Assistant Professor | Florida International University
- September 6, 2019
- 2:00 PM
- CASE 241
Dr. Mark Finlayson is a fifth-year Assistant Professor of Computer Science at Florida International University (FIU) and directs the Cognition, Narrative, and Culture Laboratory (Cognac Lab) in the School of Computing and Information Sciences (SCIS). He received his Ph.D. in computer science and cognitive science from MIT in 2012 under the supervision of Patrick H. Winston. He also holds an M.S. from MIT (2001) and a B.S. from the University of Michigan (1998), both in electrical engineering. From 2012-2014 he was a Research Scientist in MIT’s Computer Science and Artificial Intelligence Laboratory (CSAIL). Dr. Finlayson’s research focuses on representing, extracting, and using higher-order semantic patterns in natural language, especially focusing on narrative and culture, work that intersects fields such as artificial intelligence, computational linguistics, cognitive science, and the digital humanities. During his time at FIU, he has raised over $1.7M in research funding as PI from sources including NSF, NIH, DARPA, ONR, DHS, and IBM, and contributed as co-PI or senior personnel to an additional $1.5M in research funding. In 2018 he received an NSF CAREER Award in the area of AI and NLP, and in 2019 received an IBM Faculty Award ($40k) and was named Edison Fellow for Artificial Intelligence at the US Patent and Trademark Office (USPTO). At FIU, he received a SCIS Excellence in Service award in 2016, received a SCIS Excellence in Teaching Award and was named an FIU Top Scholar for Teaching and Mentoring in 2018, and received an FIU Faculty Excellence in Research and Creative Activities award in 2019, to be awarded at the FIU Faculty Convocation in Fall 2019.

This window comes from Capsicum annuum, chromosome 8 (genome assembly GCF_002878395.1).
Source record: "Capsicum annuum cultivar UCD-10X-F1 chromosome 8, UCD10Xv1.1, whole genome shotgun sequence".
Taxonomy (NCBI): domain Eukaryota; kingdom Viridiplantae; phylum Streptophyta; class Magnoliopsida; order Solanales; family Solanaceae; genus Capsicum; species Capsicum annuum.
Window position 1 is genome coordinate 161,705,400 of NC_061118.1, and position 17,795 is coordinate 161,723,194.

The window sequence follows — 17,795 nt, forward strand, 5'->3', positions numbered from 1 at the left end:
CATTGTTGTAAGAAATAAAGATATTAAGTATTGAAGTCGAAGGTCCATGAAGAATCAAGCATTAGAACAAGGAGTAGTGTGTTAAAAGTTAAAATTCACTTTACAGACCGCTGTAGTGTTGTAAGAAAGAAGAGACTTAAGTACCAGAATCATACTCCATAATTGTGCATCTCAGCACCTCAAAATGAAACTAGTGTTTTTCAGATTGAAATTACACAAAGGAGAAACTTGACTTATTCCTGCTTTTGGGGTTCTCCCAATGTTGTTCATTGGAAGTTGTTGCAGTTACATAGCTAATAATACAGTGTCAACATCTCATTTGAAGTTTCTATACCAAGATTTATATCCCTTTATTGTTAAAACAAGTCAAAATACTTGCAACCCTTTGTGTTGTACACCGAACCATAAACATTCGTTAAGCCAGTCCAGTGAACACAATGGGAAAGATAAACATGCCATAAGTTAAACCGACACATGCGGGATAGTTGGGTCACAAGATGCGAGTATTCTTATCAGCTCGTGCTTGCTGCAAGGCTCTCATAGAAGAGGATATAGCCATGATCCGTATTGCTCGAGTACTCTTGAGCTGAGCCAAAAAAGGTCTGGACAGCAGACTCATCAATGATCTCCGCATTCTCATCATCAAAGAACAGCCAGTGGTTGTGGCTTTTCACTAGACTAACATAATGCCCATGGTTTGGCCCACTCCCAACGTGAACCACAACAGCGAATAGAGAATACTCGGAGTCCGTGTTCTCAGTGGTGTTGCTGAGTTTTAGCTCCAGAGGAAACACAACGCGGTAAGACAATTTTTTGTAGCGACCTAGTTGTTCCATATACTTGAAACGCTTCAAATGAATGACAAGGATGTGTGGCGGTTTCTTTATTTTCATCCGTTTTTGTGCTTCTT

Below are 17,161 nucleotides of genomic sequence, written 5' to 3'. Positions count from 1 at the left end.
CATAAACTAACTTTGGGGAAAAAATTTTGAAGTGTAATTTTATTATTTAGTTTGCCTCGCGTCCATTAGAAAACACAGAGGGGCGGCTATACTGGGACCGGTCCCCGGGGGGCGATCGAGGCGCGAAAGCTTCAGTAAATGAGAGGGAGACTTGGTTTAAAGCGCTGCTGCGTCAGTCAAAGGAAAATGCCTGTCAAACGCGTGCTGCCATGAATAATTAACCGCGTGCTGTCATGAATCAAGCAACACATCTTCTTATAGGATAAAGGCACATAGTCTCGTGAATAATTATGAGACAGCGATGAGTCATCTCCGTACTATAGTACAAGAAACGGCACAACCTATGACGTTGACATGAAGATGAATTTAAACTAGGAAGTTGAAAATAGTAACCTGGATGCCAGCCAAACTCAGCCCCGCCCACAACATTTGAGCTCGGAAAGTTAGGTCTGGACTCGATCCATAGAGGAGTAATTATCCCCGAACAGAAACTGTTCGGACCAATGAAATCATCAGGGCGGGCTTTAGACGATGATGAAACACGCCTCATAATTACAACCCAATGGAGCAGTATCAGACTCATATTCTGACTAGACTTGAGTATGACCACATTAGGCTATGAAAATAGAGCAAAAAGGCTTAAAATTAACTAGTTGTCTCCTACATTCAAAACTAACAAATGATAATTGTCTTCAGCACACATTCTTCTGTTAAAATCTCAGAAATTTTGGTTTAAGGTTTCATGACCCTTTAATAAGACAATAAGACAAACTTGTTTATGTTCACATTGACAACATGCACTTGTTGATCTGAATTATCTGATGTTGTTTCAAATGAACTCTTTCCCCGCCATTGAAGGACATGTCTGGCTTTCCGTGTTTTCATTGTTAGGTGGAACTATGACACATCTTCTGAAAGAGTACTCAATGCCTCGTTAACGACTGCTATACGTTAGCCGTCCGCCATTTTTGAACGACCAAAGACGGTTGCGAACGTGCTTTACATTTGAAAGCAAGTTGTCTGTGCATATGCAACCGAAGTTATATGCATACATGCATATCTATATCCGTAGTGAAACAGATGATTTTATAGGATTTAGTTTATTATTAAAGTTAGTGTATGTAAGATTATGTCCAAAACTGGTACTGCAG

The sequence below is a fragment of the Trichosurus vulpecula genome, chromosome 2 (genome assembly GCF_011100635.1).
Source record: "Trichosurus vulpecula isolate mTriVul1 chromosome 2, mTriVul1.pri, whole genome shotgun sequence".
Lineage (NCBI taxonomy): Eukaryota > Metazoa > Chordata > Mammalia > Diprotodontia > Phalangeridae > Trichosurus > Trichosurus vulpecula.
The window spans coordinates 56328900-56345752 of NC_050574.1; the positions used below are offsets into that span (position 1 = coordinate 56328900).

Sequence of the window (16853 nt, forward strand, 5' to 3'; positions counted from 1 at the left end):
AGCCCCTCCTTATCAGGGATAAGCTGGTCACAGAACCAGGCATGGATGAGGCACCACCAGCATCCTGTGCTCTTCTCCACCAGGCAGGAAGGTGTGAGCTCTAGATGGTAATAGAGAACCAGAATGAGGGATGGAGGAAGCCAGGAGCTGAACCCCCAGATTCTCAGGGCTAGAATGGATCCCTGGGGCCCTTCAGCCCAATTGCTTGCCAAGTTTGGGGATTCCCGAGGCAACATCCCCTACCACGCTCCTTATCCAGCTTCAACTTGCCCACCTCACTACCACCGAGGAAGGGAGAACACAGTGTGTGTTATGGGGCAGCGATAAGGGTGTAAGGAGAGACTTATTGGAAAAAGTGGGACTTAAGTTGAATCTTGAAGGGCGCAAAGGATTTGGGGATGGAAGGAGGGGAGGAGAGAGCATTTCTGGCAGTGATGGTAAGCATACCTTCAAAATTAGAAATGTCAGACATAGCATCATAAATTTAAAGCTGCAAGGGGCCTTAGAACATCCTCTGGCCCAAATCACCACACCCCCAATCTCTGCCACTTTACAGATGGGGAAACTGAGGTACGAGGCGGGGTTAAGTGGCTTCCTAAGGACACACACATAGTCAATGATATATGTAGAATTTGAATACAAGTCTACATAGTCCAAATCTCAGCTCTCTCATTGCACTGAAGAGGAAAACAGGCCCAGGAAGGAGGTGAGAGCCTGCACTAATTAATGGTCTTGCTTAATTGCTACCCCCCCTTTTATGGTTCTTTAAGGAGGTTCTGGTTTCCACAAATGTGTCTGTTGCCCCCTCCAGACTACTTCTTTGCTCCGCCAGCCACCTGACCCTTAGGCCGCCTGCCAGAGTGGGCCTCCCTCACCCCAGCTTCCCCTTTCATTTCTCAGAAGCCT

Narratives are ubiquitous. Whenever and wherever people use language, narratives are not only present but are of critical importance to communication and understanding. Therefore, I propose that if we are to achieve the two ultimate goals of artificial intelligence—namely, intelligent machines and understanding the nature of our own, human intelligence—then we must develop techniques for automatically understanding narrative and leverage those techniques to deepen our understanding of human cognition and culture. I present steps taken over the past five years by researchers in the Cognac Laboratory in pursuit of this vision, specifically related to natural language processing of narrative text. I discuss key advances we have made, including developing automatic techniques for detecting the presence of stories, finding narrative boundaries, marking the animacy of coreference chains, finding characters, extracting timelines, stitching together story fragments, resolving event coreference, and exposing the internal structure of events. I discuss ongoing work on detecting narrative motifs, learning document structure, parsing and evaluating temporal graphs, and learning archetypal characters. I point to exciting next steps which I believe will make a significant impact on the field in years to come. Already this body of work has led to key insights that have been published in top conferences in NLP, generated significant research funding, driven agendas inside agencies such as DARPA, ONR, and the USPTO, produced numerous technology disclosures and patent applications (including one patent issued so far), and resulted in a thriving research lab which is currently home to 9 Ph.D. students, a masters student, and 5 undergraduate researchers.